From bestselling historian and long-time Texan H. W. Brands, a richly textured history of one of the most fascinating and colorful eras in U.S. history-the Texas Revolution and the forging of a new America.
Nicely told as it is, this story could have been written 50 years ago. What's frustrating in this telling is that none of the advances in perspective that would make the work attractive to a general and mixed audience today are to be found in it. Brands's book is macho, tub-thumping, narrative Texas history at itsold-fashioned best. But that's no longer good enough. Published at the same time, William C. Davis's Lone Star Rising (Forecasts, Nov. 3) has ideas, argument and a point of view. It keeps Mexicans, Mexican-Texans and Anglo-Texans front and center. Brands (The First American, The Age of Gold), on the other hand, lets chronicle substitute for history and breathlessness for style. The tale of the hard-won struggle for Texan independence from Mexico has inherent dramatic power. In addition to Stephen Austin and Sam Houston, other actors, like William Travis, Jim Bowie and Noah Smithwick, some little known, could excite any movie producer. It's hard to think that the story could be better told-but what's lacking is a theme or perspective, some new way, like Davis's, to relate the story. And was "the victory of Texans the victory for America" when the spread of slavery was one of its consequences This anachronistic work may prove popular in the Lone Star State. Davis's better work, however, is where the larger, more pertinent history lies. Agent, James Hornfischer. (On sale Feb. 10) Copyright 2003 Reed Business Information. -- PUBLISHERS WEEKLY.
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December 31, 2003
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Excerpt from Lone Star Nation by H.W. Brands
The Promised Land
The land was enough to excite any man's lust, and perhaps emotions more deadly. Geology and climate had shaped the region of Texas between the Gulf of Mexico and the Balcones Escarpment almost as if they had human settlement in mind. Like most of the North American continent, this land formed beneath the sea, from sediment drifting down through tepid waters inhabited by prehistoric crustaceans and bony fish. The bones and shells mixed with mud to form the chalky limestone that would characterize much of Texas when it surfaced. Eventually the sea bottom rose, as it did all across proto-North America, but where in other parts of the continent the rising was rapid and disruptive, producing the jagged highlands of the Rocky Mountains and Sierra Nevada, in Texas it was measured and calm. A handful of minor volcanoes spread lava across the landscape, but for the most part the emergence involved little more than a gentle tilting of the seafloor, with the northwest rising slightly more than the southeast.
The placid nature of this process, and its undramatic outcome, had two important results. First, it left Texas with no dominant river--nothing like the Mississippi or the Ohio or even the Delaware or the Hudson. Instead, Texas had (and has) several more or less equal rivers, all relatively small, running roughly parallel from northwest to southeast. In the age before motorized land travel, rivers were the key to crossing continents; with no large rivers, Texas held the key to nothing besides itself. To find Texas, one had to be looking for it; consequently Texas remained off the beaten track for many decades after neighboring regions were explored and settled.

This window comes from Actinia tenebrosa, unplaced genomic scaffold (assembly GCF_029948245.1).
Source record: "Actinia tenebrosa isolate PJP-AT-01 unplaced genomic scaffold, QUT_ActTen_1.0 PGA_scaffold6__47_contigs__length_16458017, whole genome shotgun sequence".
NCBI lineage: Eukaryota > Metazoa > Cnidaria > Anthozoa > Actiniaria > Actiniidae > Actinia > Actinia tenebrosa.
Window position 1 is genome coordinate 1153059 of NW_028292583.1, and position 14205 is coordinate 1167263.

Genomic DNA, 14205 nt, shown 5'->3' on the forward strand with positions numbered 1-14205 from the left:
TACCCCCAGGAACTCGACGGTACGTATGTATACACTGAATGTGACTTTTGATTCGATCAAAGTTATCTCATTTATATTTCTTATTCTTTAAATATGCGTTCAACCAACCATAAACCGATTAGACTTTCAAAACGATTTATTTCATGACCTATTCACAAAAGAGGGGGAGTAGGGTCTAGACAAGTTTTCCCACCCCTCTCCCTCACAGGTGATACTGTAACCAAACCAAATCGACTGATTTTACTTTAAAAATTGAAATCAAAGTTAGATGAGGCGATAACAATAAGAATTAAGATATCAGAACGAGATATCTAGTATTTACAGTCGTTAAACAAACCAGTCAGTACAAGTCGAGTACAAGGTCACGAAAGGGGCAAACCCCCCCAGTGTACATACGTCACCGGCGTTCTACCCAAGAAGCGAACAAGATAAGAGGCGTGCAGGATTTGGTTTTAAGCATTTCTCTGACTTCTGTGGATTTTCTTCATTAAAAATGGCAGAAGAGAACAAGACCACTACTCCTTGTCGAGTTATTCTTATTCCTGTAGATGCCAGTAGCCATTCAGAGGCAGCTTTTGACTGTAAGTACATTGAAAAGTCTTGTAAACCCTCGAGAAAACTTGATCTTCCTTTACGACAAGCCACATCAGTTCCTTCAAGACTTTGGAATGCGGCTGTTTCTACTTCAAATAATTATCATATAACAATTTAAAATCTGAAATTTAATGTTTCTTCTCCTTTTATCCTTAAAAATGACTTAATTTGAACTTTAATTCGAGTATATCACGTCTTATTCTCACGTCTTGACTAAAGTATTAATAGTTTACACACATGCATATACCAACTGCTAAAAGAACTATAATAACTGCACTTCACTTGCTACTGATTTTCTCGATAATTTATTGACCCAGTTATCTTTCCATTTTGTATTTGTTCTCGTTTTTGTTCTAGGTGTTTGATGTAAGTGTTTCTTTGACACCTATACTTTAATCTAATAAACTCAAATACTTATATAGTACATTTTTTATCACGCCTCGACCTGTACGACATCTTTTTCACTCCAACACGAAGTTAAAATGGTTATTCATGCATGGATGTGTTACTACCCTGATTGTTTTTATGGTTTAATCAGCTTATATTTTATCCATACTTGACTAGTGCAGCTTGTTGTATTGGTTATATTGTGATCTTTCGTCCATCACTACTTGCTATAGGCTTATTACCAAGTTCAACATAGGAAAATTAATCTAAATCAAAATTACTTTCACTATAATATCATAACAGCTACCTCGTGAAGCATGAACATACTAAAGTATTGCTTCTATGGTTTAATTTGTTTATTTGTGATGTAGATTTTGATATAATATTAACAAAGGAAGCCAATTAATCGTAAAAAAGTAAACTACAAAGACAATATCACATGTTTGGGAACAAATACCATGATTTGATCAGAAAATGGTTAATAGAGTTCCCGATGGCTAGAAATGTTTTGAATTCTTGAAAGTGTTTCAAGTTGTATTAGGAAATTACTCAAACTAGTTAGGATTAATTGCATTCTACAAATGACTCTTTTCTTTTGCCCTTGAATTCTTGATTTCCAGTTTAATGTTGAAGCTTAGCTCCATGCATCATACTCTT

Second, the gentle gradient and modest flow of the Texas rivers meant that their valleys retained most of what their waters eroded. Unlike such large, powerful rivers as the Missouri, which transports its silt hundreds of miles before depositing it in the delta of the Mississippi, the slow, small rivers of Texas drop their burden along their own banks, in bottomlands of wonderful fertility. In the early nineteenth century, when farming formed the mainstay of the American economy (and the economies of nearly every other country), fertile land was money in the bank; it was the pride of the present and the hope of the future; it was what separated the haves from the have-nots; it was what made democracy possible and America different from Europe. Many immigrants to Texas came from Tennessee, where the stony ridges and thin soil tested the patience of even the Jobs among the plowmen; at first feel of the deep black earth along the Brazos and Colorado and Guadalupe, these liberated toilers fell in love.
Love wasn't what drew the Austin family to Texas. Moses Austin and his son Stephen responded to emotions more mercenary. Neither was a husbandman; they came not to plant but to extract. Yet they were happy to exploit the land lust of their contemporaries--indeed, their plans depended on such passion.
In another respect, though, Moses Austin was typical of the Americans who settled Texas in the 1820s and 1830s, even archetypal. Failure in the States drove many to this border province of Mexico, and no one's failure was more spectacular than Moses'.